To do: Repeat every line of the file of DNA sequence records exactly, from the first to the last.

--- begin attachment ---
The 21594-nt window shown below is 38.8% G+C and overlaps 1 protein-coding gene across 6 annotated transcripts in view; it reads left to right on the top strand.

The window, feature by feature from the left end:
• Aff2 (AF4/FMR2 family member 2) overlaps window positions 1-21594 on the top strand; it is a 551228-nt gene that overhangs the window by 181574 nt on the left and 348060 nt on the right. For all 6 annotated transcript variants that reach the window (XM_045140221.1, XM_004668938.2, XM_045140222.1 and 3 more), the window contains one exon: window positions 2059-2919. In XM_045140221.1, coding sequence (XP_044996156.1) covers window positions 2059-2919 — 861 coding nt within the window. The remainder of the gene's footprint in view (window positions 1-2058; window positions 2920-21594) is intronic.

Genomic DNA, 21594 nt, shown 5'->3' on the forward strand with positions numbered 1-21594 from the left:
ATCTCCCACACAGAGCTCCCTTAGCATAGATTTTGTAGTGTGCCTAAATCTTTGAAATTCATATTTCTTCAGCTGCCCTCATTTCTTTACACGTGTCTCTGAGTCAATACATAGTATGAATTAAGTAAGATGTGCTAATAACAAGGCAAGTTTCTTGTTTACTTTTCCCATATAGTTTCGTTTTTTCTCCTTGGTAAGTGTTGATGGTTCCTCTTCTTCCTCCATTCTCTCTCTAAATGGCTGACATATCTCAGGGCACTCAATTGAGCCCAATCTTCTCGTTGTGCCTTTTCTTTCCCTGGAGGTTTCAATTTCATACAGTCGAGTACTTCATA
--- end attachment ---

The 21594-nt window shown below is 38.8% G+C and overlaps 1 protein-coding gene across 6 annotated transcripts in view; it reads left to right on the top strand.

The window, feature by feature from the left end:
• Aff2 (AF4/FMR2 family member 2) overlaps window positions 1-21594 on the top strand; it is a 551228-nt gene that overhangs the window by 181574 nt on the left and 348060 nt on the right. For all 6 annotated transcript variants that reach the window (XM_045140221.1, XM_004668938.2, XM_045140222.1 and 3 more), the window contains one exon: window positions 2059-2919. In XM_045140221.1, coding sequence (XP_044996156.1) covers window positions 2059-2919 — 861 coding nt within the window. The remainder of the gene's footprint in view (window positions 1-2058; window positions 2920-21594) is intronic.

Genomic DNA, 21594 nt, shown 5'->3' on the forward strand with positions numbered 1-21594 from the left:
ATCTCCCACACAGAGCTCCCTTAGCATAGATTTTGTAGTGTGCCTAAATCTTTGAAATTCATATTTCTTCAGCTGCCCTCATTTCTTTACACGTGTCTCTGAGTCAATACATAGTATGAATTAAGTAAGATGTGCTAATAACAAGGCAAGTTTCTTGTTTACTTTTCCCATATAGTTTCGTTTTTTCTCCTTGGTAAGTGTTGATGGTTCCTCTTCTTCCTCCATTCTCTCTCTAAATGGCTGACATATCTCAGGGCACTCAATTGAGCCCAATCTTCTCGTTGTGCCTTTTCTTTCCCTGGAGGTTTCAATTTCATACAGTCGAGTACTTCATA